Our Schools/Our Selves: Summer 2001

Ontario Students as a Means to the Government's Ends
July 1, 2001

july 2001 In high-risk sites like Ontario, traditional forms of liberal education are being replaced by policies mandating teaching and learning activities that are aimed at serving the utilitarian needs of a corporate and globalised marketplace. In effect, educational policy making in the province of Ontario is increasingly biassed towards preparing students to meet the needs of employers and business. Using 'what's good for business' as its benchmark of human value, the government is routinely treating the province's student body unethically: It is using them as a means to its own ideological ends. This article is a case study of Ontario's advance along this course. It ends with some curriculum policy recommendations for softening the worst effects of this trend, and eventually reversing them.

Liberal ideas of education had their origins in the formal preparation for society that leisured young gentlemen received in the nineteenth and early twentieth centuries. When compulsory education was extended to the masses in the nineteenth century, school systems looked to the formal education already received by the leisured classes for suitable curriculum models. So in its original form, a liberal education was not connected with any particular life destination or with preparation for work of any definite kind. Instead, its graduates were shaped by rich contacts with the classics, with the other humanities, and with the natural sciences, so they could take their proper place as 'agreeable' people in polite society. To give some structure to a liberal curriculum, certain 'forms of knowledge and experience' were identified by theorists in the mid-twentieth century. The version from the British philosopher Paul Hirst was probably the one most widely cited. It covered approximately the physical sciences, logic and mathematics, the human sciences, ethics, aesthetics, religion, and philosophy.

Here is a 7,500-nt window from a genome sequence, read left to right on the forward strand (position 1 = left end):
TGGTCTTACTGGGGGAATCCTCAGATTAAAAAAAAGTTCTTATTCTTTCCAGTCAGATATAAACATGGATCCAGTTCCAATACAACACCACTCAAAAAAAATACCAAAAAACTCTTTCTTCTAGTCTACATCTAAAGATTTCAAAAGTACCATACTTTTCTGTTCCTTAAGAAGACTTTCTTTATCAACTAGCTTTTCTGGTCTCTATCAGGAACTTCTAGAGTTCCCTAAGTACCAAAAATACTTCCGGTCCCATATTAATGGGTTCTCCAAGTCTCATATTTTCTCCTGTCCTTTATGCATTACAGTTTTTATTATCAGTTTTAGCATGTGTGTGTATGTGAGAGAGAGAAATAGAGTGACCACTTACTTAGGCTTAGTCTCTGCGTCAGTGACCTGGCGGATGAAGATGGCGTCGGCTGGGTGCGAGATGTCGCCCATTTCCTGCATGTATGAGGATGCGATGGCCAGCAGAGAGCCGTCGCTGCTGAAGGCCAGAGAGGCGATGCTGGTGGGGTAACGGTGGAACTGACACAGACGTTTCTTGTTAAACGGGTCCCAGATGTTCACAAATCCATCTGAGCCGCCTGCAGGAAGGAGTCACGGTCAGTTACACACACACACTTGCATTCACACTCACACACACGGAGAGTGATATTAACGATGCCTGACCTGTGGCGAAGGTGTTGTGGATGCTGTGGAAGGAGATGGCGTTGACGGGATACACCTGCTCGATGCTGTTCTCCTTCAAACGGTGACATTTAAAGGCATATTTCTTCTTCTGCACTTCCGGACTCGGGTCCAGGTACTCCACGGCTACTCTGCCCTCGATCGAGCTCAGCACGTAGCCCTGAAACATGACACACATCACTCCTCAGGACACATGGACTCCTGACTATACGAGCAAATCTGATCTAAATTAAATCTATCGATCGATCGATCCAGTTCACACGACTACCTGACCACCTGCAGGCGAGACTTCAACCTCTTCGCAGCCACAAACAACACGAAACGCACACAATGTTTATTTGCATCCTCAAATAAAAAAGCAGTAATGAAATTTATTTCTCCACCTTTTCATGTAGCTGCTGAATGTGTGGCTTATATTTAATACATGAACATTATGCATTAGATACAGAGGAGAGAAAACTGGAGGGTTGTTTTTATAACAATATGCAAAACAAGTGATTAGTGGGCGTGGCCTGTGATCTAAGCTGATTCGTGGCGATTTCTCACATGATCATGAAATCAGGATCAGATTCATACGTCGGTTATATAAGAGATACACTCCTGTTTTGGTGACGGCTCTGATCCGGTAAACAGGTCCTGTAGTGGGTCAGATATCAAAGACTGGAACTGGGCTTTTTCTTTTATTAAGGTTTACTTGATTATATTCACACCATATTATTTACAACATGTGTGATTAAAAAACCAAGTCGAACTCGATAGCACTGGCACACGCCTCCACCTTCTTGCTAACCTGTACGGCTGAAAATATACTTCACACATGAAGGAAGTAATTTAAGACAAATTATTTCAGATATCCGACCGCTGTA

Formal liberal education, encompassing forms of knowledge like these, has almost run its historical course. It is being replaced, in high-risk sites like Ontario, by policies mandating teaching and learning activities biassed towards serving the utilitarian needs of a corporate and globalised marketplace. Preparation for the short-term needs of employers is rapidly replacing the conventional liberal preparation of initiating students into worthwhile forms of life.

In effect, educational policy making in the province is increasingly biassed towards preparing students to meet the needs of employers and business. Using 'what's good for business' as its benchmark of human value, the Ontario government is routinely treating the province's student body unethically: It is not respecting them as persons because it is using them as a means to its own ideological ends.

The Prejudices of Common Sense Liberal education in its most developed form asked students to question complex opinions and ideas: to be constructively skeptical of things presented as though they were 'common sense'. Indeed, this critical aim was at the very heart of a liberal education and there is clear wisdom in it, because common sense is filled with error of every conceivable kind. A major reason we have universities, research institutes, and schools is to get rid of all that error from our common sense judgments about the world.